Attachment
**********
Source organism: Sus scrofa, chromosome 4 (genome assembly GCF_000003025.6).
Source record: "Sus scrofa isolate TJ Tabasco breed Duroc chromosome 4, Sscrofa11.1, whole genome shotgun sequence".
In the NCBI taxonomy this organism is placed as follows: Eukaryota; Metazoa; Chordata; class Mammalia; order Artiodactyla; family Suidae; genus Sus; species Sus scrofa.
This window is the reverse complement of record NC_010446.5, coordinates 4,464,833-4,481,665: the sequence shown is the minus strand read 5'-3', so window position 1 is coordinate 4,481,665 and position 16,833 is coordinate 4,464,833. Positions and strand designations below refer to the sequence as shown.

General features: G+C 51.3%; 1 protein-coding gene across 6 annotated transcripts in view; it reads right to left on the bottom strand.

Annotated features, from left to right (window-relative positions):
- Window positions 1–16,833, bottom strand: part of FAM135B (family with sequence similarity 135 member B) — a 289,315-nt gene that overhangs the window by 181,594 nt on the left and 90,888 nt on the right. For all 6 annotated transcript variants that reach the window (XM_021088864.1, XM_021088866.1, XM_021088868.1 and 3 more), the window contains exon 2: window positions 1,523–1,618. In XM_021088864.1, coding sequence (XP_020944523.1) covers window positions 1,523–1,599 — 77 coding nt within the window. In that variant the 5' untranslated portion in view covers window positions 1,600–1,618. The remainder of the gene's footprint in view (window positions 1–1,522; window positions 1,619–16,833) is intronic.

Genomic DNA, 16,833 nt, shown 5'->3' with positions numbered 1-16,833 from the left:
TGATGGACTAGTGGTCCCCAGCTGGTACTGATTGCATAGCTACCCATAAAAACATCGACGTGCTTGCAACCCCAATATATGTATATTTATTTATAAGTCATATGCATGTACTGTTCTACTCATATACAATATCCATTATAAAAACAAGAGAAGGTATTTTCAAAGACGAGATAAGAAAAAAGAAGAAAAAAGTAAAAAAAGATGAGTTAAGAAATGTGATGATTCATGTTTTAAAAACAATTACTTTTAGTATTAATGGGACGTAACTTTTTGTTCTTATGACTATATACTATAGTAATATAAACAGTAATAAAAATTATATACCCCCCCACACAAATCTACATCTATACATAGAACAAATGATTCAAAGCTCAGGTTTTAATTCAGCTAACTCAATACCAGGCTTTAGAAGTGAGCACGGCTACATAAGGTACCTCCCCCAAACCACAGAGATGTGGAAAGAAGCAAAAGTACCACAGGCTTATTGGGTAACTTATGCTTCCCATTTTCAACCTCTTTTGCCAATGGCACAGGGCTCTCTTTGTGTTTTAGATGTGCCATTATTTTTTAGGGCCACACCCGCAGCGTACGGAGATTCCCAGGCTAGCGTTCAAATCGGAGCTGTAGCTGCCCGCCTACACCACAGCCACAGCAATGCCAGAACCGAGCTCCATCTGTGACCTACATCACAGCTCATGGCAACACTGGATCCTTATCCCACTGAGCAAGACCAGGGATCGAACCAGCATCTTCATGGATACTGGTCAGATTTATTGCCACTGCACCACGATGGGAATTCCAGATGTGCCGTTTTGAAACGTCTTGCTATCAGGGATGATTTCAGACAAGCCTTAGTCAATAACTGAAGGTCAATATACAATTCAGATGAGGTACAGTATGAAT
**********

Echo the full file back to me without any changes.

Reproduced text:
Source organism: Sus scrofa, chromosome 4 (genome assembly GCF_000003025.6).
Source record: "Sus scrofa isolate TJ Tabasco breed Duroc chromosome 4, Sscrofa11.1, whole genome shotgun sequence".
In the NCBI taxonomy this organism is placed as follows: Eukaryota; Metazoa; Chordata; class Mammalia; order Artiodactyla; family Suidae; genus Sus; species Sus scrofa.
This window is the reverse complement of record NC_010446.5, coordinates 4,464,833-4,481,665: the sequence shown is the minus strand read 5'-3', so window position 1 is coordinate 4,481,665 and position 16,833 is coordinate 4,464,833. Positions and strand designations below refer to the sequence as shown.

General features: G+C 51.3%; 1 protein-coding gene across 6 annotated transcripts in view; it reads right to left on the bottom strand.

Annotated features, from left to right (window-relative positions):
- Window positions 1–16,833, bottom strand: part of FAM135B (family with sequence similarity 135 member B) — a 289,315-nt gene that overhangs the window by 181,594 nt on the left and 90,888 nt on the right. For all 6 annotated transcript variants that reach the window (XM_021088864.1, XM_021088866.1, XM_021088868.1 and 3 more), the window contains exon 2: window positions 1,523–1,618. In XM_021088864.1, coding sequence (XP_020944523.1) covers window positions 1,523–1,599 — 77 coding nt within the window. In that variant the 5' untranslated portion in view covers window positions 1,600–1,618. The remainder of the gene's footprint in view (window positions 1–1,522; window positions 1,619–16,833) is intronic.

Genomic DNA, 16,833 nt, shown 5'->3' with positions numbered 1-16,833 from the left:
TGATGGACTAGTGGTCCCCAGCTGGTACTGATTGCATAGCTACCCATAAAAACATCGACGTGCTTGCAACCCCAATATATGTATATTTATTTATAAGTCATATGCATGTACTGTTCTACTCATATACAATATCCATTATAAAAACAAGAGAAGGTATTTTCAAAGACGAGATAAGAAAAAAGAAGAAAAAAGTAAAAAAAGATGAGTTAAGAAATGTGATGATTCATGTTTTAAAAACAATTACTTTTAGTATTAATGGGACGTAACTTTTTGTTCTTATGACTATATACTATAGTAATATAAACAGTAATAAAAATTATATACCCCCCCACACAAATCTACATCTATACATAGAACAAATGATTCAAAGCTCAGGTTTTAATTCAGCTAACTCAATACCAGGCTTTAGAAGTGAGCACGGCTACATAAGGTACCTCCCCCAAACCACAGAGATGTGGAAAGAAGCAAAAGTACCACAGGCTTATTGGGTAACTTATGCTTCCCATTTTCAACCTCTTTTGCCAATGGCACAGGGCTCTCTTTGTGTTTTAGATGTGCCATTATTTTTTAGGGCCACACCCGCAGCGTACGGAGATTCCCAGGCTAGCGTTCAAATCGGAGCTGTAGCTGCCCGCCTACACCACAGCCACAGCAATGCCAGAACCGAGCTCCATCTGTGACCTACATCACAGCTCATGGCAACACTGGATCCTTATCCCACTGAGCAAGACCAGGGATCGAACCAGCATCTTCATGGATACTGGTCAGATTTATTGCCACTGCACCACGATGGGAATTCCAGATGTGCCGTTTTGAAACGTCTTGCTATCAGGGATGATTTCAGACAAGCCTTAGTCAATAACTGAAGGTCAATATACAATTCAGATGAGGTACAGTATGAAT